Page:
LONDON (Reuters) - GKN (GKN.L) warned on its year profit on Friday citing disappointing aerospace trading and two external claims that were expected to cost $53 million, hammering shares in the British engineering company.
Chief Executive Nigel Stein, who steps down at the end of the year, said the surprise claims and a failure to make productivity improvements in its North American aerospace business were “very disappointing” after 16 years of delivering on expectations.
“Frankly this feels like walking down the street and being mugged,” he said.
“We’ve taken a blow to the head, but we’ll pick ourselves up and carry on.”
GKN, which dates back to 1759 and employs 58,000 people across 30 countries, now expects its full-year pretax profit to be “slightly above” the 678 million pounds recorded in 2016.
Analysts on average had forecast profit to rise to 735 million pounds, Thomson Reuters data showed.
Shares in the company fell 9 percent in early trading, wiping half a billion pounds off its market value.
The warning comes as GKN embarks on a round of management changes, with Stein to be replaced by Kevin Cummings, currently head of the aerospace division.
Finance Director Adam Walker is due to leave in November.
Stein said it would take a couple of years before margins improved in its North American aerospace business, adding that recent performance had been below his expectations.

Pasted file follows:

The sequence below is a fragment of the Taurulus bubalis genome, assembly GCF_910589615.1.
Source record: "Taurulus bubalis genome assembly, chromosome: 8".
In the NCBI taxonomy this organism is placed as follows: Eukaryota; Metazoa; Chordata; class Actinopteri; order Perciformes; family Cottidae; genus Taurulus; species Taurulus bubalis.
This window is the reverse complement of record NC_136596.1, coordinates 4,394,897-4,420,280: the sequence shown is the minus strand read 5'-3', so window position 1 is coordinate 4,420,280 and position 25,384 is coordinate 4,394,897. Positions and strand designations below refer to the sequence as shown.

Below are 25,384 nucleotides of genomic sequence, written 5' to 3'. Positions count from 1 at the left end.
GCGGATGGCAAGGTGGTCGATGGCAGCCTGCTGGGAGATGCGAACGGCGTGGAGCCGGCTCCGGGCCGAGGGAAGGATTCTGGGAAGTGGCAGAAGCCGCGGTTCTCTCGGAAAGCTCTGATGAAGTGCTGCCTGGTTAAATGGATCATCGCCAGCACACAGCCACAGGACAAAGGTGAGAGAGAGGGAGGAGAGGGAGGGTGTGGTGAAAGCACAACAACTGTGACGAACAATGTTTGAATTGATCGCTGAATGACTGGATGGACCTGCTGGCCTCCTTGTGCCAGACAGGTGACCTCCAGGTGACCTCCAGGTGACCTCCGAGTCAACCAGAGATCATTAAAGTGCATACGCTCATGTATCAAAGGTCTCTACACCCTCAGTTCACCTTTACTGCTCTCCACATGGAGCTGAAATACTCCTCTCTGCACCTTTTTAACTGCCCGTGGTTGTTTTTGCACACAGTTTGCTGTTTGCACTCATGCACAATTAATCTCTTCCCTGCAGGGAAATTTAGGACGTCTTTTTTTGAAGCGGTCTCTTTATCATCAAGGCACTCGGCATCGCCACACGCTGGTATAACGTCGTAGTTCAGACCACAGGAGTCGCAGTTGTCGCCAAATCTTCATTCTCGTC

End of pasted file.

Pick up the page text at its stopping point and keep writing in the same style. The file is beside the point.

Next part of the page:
“Trading in the third quarter has been disappointing with a significant reduction in margin caused by on-going pricing pressure, continuing operational challenges and the impact of programme transitions,” GKN said of its aerospace operations.
It said the headwinds would not ease in the final quarter.
“In addition, it is disappointing that we expect to have to provide for two unexpected claims which will slow our steady growth in profits,” Stein said.
Stein said while changes to pricing in aerospace had not been dramatic, the company had not adapted properly.
GKN did not disclose many details about the external claims, one of which is in aerospace and one in its Driveline automotive power transmission business, saying they were commercially sensitive.
Stein said they were informed of the claims in a 24-hour period earlier this week. He said they were not litigation and did not expect them to be recurring.
The company said Driveline was continuing to outperform a global market growing at around 2 percent, but it was having to bear additional costs for raw materials and investment in systems for electric vehicles.
“The shame of the profit ‘warning’ is that organic sales growth in the third quarter appears to have been satisfactory,” Jefferies analysts said in a note.
“Ultimately, we cannot help but wonder whether this disappointment today will drive more significant change in due course.”
The British group has often faced speculation that it could be broken up into automotive and aerospace units.
($1 = 0.7535 pounds)
Editing by Kate Holton and Jason Neely